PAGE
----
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3 reasons you need to see proboscis monkeys in the wild

Here in Sarawak, visitors can still watch proboscis monkeys in the wild.

And watching them in the wild is nothing like seeing them in an enclosure.

If you are visiting the land of the hornbills or her neighbour Sabah, here are three reasons why you cannot miss out on pay proboscis monkeys a visit.

A female proboscis monkey spotted at Bako National Park.
1.You are learning about proboscis monkeys and their natural habitats.

Watching these amazing creatures in their natural habitats should be on everyone’s bucket list.

With their reddish brown colouring and grey limbs, these monkeys stand out against the greenery of the tropical jungle.

Not forgetting their large noses (which some scientists believe is to attract females), making them distinct from their fellow primates.

Despite their pot bellies, they are actually quite graceful when they leap from one branch to another.

In the wild you can observe how they feed in their natural surroundings.  You can watch which leaves or fruits they prefer.

Proboscis monkeys are known to be seasonal eaters, eating mostly fruits from January to May and leaves from June to December.

Do practice the basic ethics of wildlife watching: never feed them, do not interfere with mating, predation or other natural behaviour and always keep a respecful distance.

2.It is an adventure in the tropical jungle
Visitors trying to spot proboscis monkeys at Klias Wetland.

Actually it doesn’t matter if you choose to see proboscis monkeys in Sarawak or Sabah, here in Borneo the experience will definitely be an adventure.

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Even if your goal was to watch proboscis monkeys, chances are high you would be seeing lots of other animals thanks to the high diversity in Borneo.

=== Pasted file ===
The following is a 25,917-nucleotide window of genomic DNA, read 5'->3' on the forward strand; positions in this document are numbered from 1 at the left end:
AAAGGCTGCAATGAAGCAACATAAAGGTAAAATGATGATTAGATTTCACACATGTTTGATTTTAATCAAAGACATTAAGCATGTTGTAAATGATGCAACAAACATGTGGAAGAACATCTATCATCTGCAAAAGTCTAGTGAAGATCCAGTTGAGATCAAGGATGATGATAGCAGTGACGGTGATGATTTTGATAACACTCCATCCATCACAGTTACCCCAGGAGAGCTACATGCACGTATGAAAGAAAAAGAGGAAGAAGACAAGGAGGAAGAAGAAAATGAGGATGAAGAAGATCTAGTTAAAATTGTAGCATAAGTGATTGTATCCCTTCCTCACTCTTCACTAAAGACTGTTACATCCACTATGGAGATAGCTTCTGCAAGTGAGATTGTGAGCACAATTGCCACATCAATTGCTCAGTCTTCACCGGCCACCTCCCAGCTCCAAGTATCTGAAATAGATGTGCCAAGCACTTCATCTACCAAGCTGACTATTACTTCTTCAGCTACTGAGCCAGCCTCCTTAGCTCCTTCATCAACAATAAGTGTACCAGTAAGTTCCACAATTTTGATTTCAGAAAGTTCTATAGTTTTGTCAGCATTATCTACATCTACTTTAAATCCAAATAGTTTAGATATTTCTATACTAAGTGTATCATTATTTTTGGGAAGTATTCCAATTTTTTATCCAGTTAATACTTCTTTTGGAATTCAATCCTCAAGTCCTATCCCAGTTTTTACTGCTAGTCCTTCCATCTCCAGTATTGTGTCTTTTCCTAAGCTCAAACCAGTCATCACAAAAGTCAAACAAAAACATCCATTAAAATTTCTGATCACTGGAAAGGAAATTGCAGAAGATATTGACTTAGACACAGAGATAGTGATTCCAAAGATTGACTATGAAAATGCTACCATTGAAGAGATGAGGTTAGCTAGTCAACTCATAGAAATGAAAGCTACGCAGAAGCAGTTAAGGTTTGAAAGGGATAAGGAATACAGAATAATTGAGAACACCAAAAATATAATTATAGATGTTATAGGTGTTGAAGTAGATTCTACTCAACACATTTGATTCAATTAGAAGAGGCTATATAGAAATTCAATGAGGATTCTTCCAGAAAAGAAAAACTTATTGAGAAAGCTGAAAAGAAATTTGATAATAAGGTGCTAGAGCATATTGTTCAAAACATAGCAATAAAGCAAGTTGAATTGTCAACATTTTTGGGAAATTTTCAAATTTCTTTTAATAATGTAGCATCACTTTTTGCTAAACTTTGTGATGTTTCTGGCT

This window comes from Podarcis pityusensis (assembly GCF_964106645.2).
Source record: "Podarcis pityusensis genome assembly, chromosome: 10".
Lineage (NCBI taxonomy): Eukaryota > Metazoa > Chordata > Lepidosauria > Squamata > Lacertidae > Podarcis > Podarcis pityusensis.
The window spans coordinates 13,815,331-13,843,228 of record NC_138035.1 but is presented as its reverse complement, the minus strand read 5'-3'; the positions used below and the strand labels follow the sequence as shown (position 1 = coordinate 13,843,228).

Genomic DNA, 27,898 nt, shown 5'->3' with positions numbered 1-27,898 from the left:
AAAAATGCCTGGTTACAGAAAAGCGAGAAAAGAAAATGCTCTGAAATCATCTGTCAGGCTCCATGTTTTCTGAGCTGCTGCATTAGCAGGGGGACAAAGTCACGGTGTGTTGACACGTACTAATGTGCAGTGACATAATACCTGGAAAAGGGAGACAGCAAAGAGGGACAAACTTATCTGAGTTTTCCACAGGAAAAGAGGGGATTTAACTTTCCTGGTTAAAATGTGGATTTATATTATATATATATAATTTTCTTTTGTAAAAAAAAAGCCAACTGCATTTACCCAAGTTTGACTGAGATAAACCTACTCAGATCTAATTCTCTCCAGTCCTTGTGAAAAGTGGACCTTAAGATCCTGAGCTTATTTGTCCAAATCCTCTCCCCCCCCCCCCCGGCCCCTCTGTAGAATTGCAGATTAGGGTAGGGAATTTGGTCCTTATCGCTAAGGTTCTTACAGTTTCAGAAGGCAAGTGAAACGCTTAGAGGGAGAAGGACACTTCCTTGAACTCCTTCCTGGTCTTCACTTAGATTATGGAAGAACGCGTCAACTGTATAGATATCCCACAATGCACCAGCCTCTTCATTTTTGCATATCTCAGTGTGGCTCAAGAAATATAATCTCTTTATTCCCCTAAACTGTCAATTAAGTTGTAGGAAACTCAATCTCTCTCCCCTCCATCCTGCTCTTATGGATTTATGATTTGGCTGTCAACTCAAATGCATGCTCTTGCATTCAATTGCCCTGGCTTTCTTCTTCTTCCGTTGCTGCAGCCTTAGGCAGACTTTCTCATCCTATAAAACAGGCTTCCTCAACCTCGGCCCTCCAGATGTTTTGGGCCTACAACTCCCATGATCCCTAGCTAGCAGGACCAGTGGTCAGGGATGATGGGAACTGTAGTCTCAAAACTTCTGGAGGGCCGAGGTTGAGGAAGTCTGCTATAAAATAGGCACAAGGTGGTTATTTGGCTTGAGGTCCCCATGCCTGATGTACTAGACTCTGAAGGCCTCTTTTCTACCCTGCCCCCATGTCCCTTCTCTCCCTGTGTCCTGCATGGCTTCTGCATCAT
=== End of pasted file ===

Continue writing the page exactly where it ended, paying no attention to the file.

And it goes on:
For example at Klias Wetland in Sabah, you can cruise down a river to watch proboscis monkeys in the wild and when the night falls, watch out for the fireflies.

While in Sarawak, Bako National Park is one of the most accessible places to see proboscis monkeys in the wild.

There, you can also see bearded pigs, long-tailed macaque monkeys, silvered leaf monkeys, and silver squirrels.

3.You are supporting the local communities
Can you spot the monkey?

Speaking of Bako National Park, to get there visitors must get a lift from Bako village boat jetty.

The boat transfers to the park are managed by Koperasi Warisan Pelancongan Bako Berhad.

The local villagers in the area run the service in this collaboration.

Thus, a visit to the national park to see the proboscis monkey is definitely showing support to the local communities.

Patricia Hului
Patricia Hului is a Kayan who wants to live in a world where you can eat whatever you want and not gain weight. She grew up in Bintulu, Sarawak and graduated from the University Malaysia Sabah with a degree in Marine Science. She worked for The Borneo Post SEEDS, which is now defunct. When she's not writing, you can find her in a studio taking belly dance classes, hiking up a hill or browsing through Pinterest. Follow her on Instagram at @patriciahului, Facebook at Patricia Hului at Kajomag.com or Twitter at @patriciahului.
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